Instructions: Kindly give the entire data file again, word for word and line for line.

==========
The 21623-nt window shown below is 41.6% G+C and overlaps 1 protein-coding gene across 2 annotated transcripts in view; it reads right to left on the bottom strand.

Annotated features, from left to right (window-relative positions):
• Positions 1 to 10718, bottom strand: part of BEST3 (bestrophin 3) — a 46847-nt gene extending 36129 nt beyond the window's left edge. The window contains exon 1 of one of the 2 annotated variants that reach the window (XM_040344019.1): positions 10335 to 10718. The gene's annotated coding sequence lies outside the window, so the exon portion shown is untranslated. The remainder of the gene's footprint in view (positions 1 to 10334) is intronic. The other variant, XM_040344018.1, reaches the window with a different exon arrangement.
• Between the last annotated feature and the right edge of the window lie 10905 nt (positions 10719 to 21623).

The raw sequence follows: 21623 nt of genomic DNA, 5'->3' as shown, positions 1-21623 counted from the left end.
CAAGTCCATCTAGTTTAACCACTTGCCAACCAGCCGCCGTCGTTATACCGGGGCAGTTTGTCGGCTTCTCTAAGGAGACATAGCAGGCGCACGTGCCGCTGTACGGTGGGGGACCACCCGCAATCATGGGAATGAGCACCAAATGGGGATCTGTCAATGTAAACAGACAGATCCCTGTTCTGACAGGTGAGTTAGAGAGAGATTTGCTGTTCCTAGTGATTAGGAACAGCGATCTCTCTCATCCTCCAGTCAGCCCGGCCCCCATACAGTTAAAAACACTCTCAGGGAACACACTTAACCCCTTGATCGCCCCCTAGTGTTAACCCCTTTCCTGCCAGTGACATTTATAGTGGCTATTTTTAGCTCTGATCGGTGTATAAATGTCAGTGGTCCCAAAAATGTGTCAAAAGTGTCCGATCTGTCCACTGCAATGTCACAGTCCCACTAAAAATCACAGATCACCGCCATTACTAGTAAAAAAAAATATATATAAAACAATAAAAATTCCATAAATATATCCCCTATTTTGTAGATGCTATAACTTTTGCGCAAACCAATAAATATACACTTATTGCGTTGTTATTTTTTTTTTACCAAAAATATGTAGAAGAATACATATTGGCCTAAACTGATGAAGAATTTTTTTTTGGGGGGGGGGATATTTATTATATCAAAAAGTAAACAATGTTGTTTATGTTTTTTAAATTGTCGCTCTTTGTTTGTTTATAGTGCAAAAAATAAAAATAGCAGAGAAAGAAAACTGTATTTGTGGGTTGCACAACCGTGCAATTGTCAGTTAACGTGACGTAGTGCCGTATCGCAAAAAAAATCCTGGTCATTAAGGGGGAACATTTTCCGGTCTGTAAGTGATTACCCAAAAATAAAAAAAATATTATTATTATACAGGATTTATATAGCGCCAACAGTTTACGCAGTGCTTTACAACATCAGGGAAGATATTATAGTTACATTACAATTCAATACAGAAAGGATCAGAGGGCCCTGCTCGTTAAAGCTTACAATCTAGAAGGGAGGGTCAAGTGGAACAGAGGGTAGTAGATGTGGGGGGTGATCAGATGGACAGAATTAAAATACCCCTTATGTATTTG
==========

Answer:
The 21623-nt window shown below is 41.6% G+C and overlaps 1 protein-coding gene across 2 annotated transcripts in view; it reads right to left on the bottom strand.

Annotated features, from left to right (window-relative positions):
• Positions 1 to 10718, bottom strand: part of BEST3 (bestrophin 3) — a 46847-nt gene extending 36129 nt beyond the window's left edge. The window contains exon 1 of one of the 2 annotated variants that reach the window (XM_040344019.1): positions 10335 to 10718. The gene's annotated coding sequence lies outside the window, so the exon portion shown is untranslated. The remainder of the gene's footprint in view (positions 1 to 10334) is intronic. The other variant, XM_040344018.1, reaches the window with a different exon arrangement.
• Between the last annotated feature and the right edge of the window lie 10905 nt (positions 10719 to 21623).

The raw sequence follows: 21623 nt of genomic DNA, 5'->3' as shown, positions 1-21623 counted from the left end.
CAAGTCCATCTAGTTTAACCACTTGCCAACCAGCCGCCGTCGTTATACCGGGGCAGTTTGTCGGCTTCTCTAAGGAGACATAGCAGGCGCACGTGCCGCTGTACGGTGGGGGACCACCCGCAATCATGGGAATGAGCACCAAATGGGGATCTGTCAATGTAAACAGACAGATCCCTGTTCTGACAGGTGAGTTAGAGAGAGATTTGCTGTTCCTAGTGATTAGGAACAGCGATCTCTCTCATCCTCCAGTCAGCCCGGCCCCCATACAGTTAAAAACACTCTCAGGGAACACACTTAACCCCTTGATCGCCCCCTAGTGTTAACCCCTTTCCTGCCAGTGACATTTATAGTGGCTATTTTTAGCTCTGATCGGTGTATAAATGTCAGTGGTCCCAAAAATGTGTCAAAAGTGTCCGATCTGTCCACTGCAATGTCACAGTCCCACTAAAAATCACAGATCACCGCCATTACTAGTAAAAAAAAATATATATAAAACAATAAAAATTCCATAAATATATCCCCTATTTTGTAGATGCTATAACTTTTGCGCAAACCAATAAATATACACTTATTGCGTTGTTATTTTTTTTTTACCAAAAATATGTAGAAGAATACATATTGGCCTAAACTGATGAAGAATTTTTTTTTGGGGGGGGGGATATTTATTATATCAAAAAGTAAACAATGTTGTTTATGTTTTTTAAATTGTCGCTCTTTGTTTGTTTATAGTGCAAAAAATAAAAATAGCAGAGAAAGAAAACTGTATTTGTGGGTTGCACAACCGTGCAATTGTCAGTTAACGTGACGTAGTGCCGTATCGCAAAAAAAATCCTGGTCATTAAGGGGGAACATTTTCCGGTCTGTAAGTGATTACCCAAAAATAAAAAAAATATTATTATTATACAGGATTTATATAGCGCCAACAGTTTACGCAGTGCTTTACAACATCAGGGAAGATATTATAGTTACATTACAATTCAATACAGAAAGGATCAGAGGGCCCTGCTCGTTAAAGCTTACAATCTAGAAGGGAGGGTCAAGTGGAACAGAGGGTAGTAGATGTGGGGGGTGATCAGATGGACAGAATTAAAATACCCCTTATGTATTTG